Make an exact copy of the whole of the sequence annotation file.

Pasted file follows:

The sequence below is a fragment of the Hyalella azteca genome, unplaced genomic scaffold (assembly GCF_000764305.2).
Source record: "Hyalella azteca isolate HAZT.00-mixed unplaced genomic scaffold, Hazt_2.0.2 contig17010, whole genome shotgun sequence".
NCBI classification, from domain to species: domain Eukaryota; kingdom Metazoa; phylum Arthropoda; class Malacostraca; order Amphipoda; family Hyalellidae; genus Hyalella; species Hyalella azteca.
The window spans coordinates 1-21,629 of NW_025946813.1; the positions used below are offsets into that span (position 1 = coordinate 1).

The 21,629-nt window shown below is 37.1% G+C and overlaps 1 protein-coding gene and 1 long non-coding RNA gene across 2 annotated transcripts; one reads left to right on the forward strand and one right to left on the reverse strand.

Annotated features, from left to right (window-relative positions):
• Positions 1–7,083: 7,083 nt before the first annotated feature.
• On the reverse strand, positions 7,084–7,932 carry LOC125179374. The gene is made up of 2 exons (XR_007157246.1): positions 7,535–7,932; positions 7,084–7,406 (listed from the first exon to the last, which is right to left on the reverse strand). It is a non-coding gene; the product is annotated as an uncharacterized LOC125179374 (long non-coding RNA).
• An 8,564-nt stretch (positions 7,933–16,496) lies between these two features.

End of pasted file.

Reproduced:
The sequence below is a fragment of the Hyalella azteca genome, unplaced genomic scaffold (assembly GCF_000764305.2).
Source record: "Hyalella azteca isolate HAZT.00-mixed unplaced genomic scaffold, Hazt_2.0.2 contig17010, whole genome shotgun sequence".
NCBI classification, from domain to species: domain Eukaryota; kingdom Metazoa; phylum Arthropoda; class Malacostraca; order Amphipoda; family Hyalellidae; genus Hyalella; species Hyalella azteca.
The window spans coordinates 1-21,629 of NW_025946813.1; the positions used below are offsets into that span (position 1 = coordinate 1).

The 21,629-nt window shown below is 37.1% G+C and overlaps 1 protein-coding gene and 1 long non-coding RNA gene across 2 annotated transcripts; one reads left to right on the forward strand and one right to left on the reverse strand.

Annotated features, from left to right (window-relative positions):
• Positions 1–7,083: 7,083 nt before the first annotated feature.
• On the reverse strand, positions 7,084–7,932 carry LOC125179374. The gene is made up of 2 exons (XR_007157246.1): positions 7,535–7,932; positions 7,084–7,406 (listed from the first exon to the last, which is right to left on the reverse strand). It is a non-coding gene; the product is annotated as an uncharacterized LOC125179374 (long non-coding RNA).
• An 8,564-nt stretch (positions 7,933–16,496) lies between these two features.